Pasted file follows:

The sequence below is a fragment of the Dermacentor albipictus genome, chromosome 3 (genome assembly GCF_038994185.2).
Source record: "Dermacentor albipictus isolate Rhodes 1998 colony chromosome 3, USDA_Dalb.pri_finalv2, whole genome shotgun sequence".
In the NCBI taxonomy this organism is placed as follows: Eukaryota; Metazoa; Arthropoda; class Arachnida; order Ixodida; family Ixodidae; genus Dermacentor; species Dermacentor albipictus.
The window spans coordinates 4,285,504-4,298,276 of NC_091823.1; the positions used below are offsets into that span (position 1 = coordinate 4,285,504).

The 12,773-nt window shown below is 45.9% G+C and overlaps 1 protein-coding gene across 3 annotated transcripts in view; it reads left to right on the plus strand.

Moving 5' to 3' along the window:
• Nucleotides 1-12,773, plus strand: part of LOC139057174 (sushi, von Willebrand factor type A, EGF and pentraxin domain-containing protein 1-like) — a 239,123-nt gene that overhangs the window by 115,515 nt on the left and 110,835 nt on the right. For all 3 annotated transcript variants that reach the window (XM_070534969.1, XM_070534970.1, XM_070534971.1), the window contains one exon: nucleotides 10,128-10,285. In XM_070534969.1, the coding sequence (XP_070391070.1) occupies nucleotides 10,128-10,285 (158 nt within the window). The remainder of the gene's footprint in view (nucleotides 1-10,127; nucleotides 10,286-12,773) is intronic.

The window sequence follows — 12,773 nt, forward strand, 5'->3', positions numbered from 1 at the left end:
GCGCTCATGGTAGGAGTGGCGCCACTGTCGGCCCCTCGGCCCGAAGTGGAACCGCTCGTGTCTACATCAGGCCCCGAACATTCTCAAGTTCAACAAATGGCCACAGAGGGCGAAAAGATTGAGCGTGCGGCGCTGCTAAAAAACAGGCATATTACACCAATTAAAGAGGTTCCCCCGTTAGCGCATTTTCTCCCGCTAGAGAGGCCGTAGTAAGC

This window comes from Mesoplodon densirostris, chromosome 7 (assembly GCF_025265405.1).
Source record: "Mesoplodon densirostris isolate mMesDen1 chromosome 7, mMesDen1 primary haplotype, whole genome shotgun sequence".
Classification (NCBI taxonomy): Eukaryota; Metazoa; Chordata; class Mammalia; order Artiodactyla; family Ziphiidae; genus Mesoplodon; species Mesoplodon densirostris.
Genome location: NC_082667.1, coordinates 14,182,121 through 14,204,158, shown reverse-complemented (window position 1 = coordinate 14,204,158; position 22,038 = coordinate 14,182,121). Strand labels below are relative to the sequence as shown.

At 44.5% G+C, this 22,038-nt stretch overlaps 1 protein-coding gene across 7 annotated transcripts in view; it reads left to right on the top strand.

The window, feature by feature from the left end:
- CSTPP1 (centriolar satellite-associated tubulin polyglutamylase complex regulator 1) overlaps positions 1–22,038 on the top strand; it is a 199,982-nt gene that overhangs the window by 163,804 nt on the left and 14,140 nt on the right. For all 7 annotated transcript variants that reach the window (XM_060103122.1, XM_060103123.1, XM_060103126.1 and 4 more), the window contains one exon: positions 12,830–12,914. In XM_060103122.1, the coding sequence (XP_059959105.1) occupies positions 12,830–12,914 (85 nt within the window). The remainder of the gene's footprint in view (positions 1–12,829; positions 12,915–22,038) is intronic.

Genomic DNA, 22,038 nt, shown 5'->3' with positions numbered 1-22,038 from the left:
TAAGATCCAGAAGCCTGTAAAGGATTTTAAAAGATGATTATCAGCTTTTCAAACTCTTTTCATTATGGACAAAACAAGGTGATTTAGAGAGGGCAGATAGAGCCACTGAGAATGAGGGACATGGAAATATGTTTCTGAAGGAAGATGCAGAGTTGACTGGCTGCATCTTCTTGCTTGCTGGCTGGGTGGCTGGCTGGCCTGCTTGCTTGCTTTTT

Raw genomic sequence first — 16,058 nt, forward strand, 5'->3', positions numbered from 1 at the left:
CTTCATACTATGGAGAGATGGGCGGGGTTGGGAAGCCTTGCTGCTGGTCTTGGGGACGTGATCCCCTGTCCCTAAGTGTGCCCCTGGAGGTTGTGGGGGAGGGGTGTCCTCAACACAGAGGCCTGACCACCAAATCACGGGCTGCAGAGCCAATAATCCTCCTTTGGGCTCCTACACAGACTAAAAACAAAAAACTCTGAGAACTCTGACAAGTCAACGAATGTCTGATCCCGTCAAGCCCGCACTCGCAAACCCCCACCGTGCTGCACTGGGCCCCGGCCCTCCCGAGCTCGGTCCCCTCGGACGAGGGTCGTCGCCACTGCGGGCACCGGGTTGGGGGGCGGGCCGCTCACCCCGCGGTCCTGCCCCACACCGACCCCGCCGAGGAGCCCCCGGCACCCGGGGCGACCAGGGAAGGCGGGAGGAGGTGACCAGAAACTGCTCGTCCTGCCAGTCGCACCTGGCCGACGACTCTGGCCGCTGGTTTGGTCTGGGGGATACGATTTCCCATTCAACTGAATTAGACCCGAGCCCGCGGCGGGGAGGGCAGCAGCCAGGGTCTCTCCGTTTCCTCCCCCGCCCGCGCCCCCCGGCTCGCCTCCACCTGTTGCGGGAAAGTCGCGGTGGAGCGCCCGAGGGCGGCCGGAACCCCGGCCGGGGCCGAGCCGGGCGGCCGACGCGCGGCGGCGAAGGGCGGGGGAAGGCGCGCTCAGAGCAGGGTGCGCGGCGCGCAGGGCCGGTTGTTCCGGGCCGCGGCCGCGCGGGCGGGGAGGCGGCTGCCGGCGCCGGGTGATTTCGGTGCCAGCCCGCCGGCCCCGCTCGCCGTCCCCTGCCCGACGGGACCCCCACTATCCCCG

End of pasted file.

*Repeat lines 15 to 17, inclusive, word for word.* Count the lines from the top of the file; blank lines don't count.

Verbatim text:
The window, feature by feature from the left end:
- CSTPP1 (centriolar satellite-associated tubulin polyglutamylase complex regulator 1) overlaps positions 1–22,038 on the top strand; it is a 199,982-nt gene that overhangs the window by 163,804 nt on the left and 14,140 nt on the right. For all 7 annotated transcript variants that reach the window (XM_060103122.1, XM_060103123.1, XM_060103126.1 and 4 more), the window contains one exon: positions 12,830–12,914. In XM_060103122.1, the coding sequence (XP_059959105.1) occupies positions 12,830–12,914 (85 nt within the window). The remainder of the gene's footprint in view (positions 1–12,829; positions 12,915–22,038) is intronic.

Genomic DNA, 22,038 nt, shown 5'->3' with positions numbered 1-22,038 from the left: